This Vietnam community centre by architecture studio 1+2>3 features bamboo roofs thatched with coconut leaves, which pitch inwards to direct rainwater towards a series of planted courtyards (+ slideshow).
The Hanoi-based practice built the community centre in Cam Thanh, an area to the south-east of Hoi An – an old trading port on the South China Sea.
Hoi An has a UNESCO-protected city centre and a picturesque coastline, making it a popular tourist destination. But the more rural area of Cam Thanh comprises a series of small villages set among mangrove and coconut forests and crisscrossing waterways, and is regularly affected by heat waves and typhoons.
"Despite having such great potential, due to naturally diverse ecology and local handicraft businesses, Cam Thanh remains a poor area with low living standards," said the architects.
"The lack of connection between Cam Thanh and the old quarter – the centre attracting both domestic and foreign tourists – has made it difficult to promote tourism and foster the local economy."
Cam Thanh Community House was designed to provide a hub for the local neighbourhood, but it is hoped that in future it will also serve as an information centre for tourists enticed away from the historic old town and into the countryside.
The centre comprises a cluster of buildings separated by flexible partitions, allowing the space to be adapted for different kinds of meetings, exhibitions and events.
It also provides more permanent services for the community, including a library and a cafeteria.
Wooden columns and a network of bamboo canes supports sloping coconut-thatched roofs, which pitch towards the centre of the site to divert rainwater into harvesting pools. This recycled water is used to irrigate the centre's gardens, as well as for toilet flushing.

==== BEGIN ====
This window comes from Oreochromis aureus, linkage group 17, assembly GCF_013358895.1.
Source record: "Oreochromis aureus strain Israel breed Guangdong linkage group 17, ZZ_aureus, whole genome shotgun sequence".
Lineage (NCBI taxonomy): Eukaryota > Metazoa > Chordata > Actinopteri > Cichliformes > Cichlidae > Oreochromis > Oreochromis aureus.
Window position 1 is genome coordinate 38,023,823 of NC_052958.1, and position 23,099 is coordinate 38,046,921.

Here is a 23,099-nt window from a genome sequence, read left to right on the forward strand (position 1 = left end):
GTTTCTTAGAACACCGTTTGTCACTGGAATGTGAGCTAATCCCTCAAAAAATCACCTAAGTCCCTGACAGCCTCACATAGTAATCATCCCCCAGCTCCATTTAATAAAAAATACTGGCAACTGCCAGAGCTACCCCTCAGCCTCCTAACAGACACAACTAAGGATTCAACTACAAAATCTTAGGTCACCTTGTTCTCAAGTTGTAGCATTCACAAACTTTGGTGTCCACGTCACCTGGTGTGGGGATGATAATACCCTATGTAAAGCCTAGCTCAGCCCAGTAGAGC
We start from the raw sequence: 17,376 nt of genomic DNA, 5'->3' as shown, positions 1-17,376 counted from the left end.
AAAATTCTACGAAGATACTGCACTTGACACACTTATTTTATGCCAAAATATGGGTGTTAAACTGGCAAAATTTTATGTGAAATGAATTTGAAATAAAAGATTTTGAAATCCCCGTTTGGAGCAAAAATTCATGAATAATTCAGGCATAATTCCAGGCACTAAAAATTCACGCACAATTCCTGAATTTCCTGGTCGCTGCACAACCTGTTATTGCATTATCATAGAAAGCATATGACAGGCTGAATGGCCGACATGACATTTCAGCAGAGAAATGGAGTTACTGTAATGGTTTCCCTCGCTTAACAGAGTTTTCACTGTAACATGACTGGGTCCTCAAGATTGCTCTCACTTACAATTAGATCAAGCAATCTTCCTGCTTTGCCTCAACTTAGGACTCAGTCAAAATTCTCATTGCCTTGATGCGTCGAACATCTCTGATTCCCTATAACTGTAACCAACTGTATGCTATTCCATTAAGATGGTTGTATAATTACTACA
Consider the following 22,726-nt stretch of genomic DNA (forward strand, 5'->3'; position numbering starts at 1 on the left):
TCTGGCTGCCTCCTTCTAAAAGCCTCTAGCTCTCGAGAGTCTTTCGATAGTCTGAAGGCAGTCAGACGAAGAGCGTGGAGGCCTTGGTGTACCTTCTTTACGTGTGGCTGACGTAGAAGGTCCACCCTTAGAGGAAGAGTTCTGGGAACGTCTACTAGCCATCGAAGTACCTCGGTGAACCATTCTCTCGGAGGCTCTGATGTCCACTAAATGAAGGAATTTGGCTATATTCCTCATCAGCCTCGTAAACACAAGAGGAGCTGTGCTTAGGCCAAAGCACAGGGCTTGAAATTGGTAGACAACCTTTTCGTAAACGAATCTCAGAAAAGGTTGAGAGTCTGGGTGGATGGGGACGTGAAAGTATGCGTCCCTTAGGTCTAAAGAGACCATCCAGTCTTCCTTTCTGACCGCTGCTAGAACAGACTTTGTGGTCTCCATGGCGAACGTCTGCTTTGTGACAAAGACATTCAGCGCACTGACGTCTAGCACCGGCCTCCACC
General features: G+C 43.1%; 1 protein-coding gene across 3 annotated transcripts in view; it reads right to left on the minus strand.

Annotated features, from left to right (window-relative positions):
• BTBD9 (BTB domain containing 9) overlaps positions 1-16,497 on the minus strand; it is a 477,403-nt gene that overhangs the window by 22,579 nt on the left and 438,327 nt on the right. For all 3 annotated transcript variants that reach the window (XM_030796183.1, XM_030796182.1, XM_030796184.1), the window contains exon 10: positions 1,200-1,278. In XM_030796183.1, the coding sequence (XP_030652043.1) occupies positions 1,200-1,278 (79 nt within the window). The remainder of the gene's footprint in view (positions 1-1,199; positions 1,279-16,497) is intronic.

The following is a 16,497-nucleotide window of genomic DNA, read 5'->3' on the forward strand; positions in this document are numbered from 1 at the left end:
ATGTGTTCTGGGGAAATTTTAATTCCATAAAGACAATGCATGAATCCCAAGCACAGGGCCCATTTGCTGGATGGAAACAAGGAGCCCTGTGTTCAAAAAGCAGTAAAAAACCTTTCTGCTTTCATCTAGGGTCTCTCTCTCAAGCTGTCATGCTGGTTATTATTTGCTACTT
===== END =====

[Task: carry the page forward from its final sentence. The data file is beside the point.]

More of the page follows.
The courtyards help to ventilate the complex – a feature influenced by the region's traditional courtyard houses.
"The open courts resemble the Hoi An's ancient quarter houses, using convection ventilation," explained the architects.
The walls are made from a double layer of adobe brick – a type of brick that is sun-dried rather than heated in a kiln – creating an insulating air cushion around the building.
These robust walls are also designed to help the building withstand the force of the region's winds.
Lush green gardens planted with rows of areca trees – a species of palm found in tropical areas – surround the centre. There is also a playground, a vegetable plot, and a sports field.
Vines hang across an expanse of netting strung between the trees to shelter the outdoor areas, while coconut leaf roofs and high-level windows are intended to provide further relief from the sun.
Photography is by Hoang Thuc Hao and Vu Xuan Son.
Architects in charge: Hoang Thuc Hao, Pham Duc Trung, Nguyen Thi Minh Thuy, Le Dinh Hung, Vu Xuan Son